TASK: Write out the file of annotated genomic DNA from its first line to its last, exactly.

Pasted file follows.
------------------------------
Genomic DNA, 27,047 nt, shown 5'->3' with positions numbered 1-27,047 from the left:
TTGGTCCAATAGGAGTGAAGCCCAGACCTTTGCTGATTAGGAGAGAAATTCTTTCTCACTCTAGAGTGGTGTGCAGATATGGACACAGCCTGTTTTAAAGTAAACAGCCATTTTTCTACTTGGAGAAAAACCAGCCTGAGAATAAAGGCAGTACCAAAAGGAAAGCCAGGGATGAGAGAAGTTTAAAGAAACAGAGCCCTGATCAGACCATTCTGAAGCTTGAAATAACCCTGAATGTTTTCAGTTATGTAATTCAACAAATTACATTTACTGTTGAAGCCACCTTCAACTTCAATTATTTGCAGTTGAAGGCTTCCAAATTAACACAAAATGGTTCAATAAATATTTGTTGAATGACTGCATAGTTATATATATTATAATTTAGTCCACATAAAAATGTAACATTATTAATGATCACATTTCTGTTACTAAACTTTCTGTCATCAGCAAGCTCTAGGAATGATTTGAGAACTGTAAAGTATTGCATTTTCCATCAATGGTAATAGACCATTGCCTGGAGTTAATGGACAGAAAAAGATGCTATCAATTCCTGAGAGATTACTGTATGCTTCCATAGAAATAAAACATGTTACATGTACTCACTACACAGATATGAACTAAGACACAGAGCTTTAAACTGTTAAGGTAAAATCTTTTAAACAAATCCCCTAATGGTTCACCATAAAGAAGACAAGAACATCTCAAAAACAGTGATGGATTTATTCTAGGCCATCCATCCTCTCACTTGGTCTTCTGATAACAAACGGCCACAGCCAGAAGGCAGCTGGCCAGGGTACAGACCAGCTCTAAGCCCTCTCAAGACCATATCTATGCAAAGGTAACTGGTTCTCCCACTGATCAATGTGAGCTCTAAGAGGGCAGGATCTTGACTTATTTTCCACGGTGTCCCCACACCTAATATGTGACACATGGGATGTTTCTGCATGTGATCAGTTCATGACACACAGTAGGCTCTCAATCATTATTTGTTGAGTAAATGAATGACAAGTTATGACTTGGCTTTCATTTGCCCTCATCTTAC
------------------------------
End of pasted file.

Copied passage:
Genomic DNA, 27,047 nt, shown 5'->3' with positions numbered 1-27,047 from the left:
TTGGTCCAATAGGAGTGAAGCCCAGACCTTTGCTGATTAGGAGAGAAATTCTTTCTCACTCTAGAGTGGTGTGCAGATATGGACACAGCCTGTTTTAAAGTAAACAGCCATTTTTCTACTTGGAGAAAAACCAGCCTGAGAATAAAGGCAGTACCAAAAGGAAAGCCAGGGATGAGAGAAGTTTAAAGAAACAGAGCCCTGATCAGACCATTCTGAAGCTTGAAATAACCCTGAATGTTTTCAGTTATGTAATTCAACAAATTACATTTACTGTTGAAGCCACCTTCAACTTCAATTATTTGCAGTTGAAGGCTTCCAAATTAACACAAAATGGTTCAATAAATATTTGTTGAATGACTGCATAGTTATATATATTATAATTTAGTCCACATAAAAATGTAACATTATTAATGATCACATTTCTGTTACTAAACTTTCTGTCATCAGCAAGCTCTAGGAATGATTTGAGAACTGTAAAGTATTGCATTTTCCATCAATGGTAATAGACCATTGCCTGGAGTTAATGGACAGAAAAAGATGCTATCAATTCCTGAGAGATTACTGTATGCTTCCATAGAAATAAAACATGTTACATGTACTCACTACACAGATATGAACTAAGACACAGAGCTTTAAACTGTTAAGGTAAAATCTTTTAAACAAATCCCCTAATGGTTCACCATAAAGAAGACAAGAACATCTCAAAAACAGTGATGGATTTATTCTAGGCCATCCATCCTCTCACTTGGTCTTCTGATAACAAACGGCCACAGCCAGAAGGCAGCTGGCCAGGGTACAGACCAGCTCTAAGCCCTCTCAAGACCATATCTATGCAAAGGTAACTGGTTCTCCCACTGATCAATGTGAGCTCTAAGAGGGCAGGATCTTGACTTATTTTCCACGGTGTCCCCACACCTAATATGTGACACATGGGATGTTTCTGCATGTGATCAGTTCATGACACACAGTAGGCTCTCAATCATTATTTGTTGAGTAAATGAATGACAAGTTATGACTTGGCTTTCATTTGCCCTCATCTTAC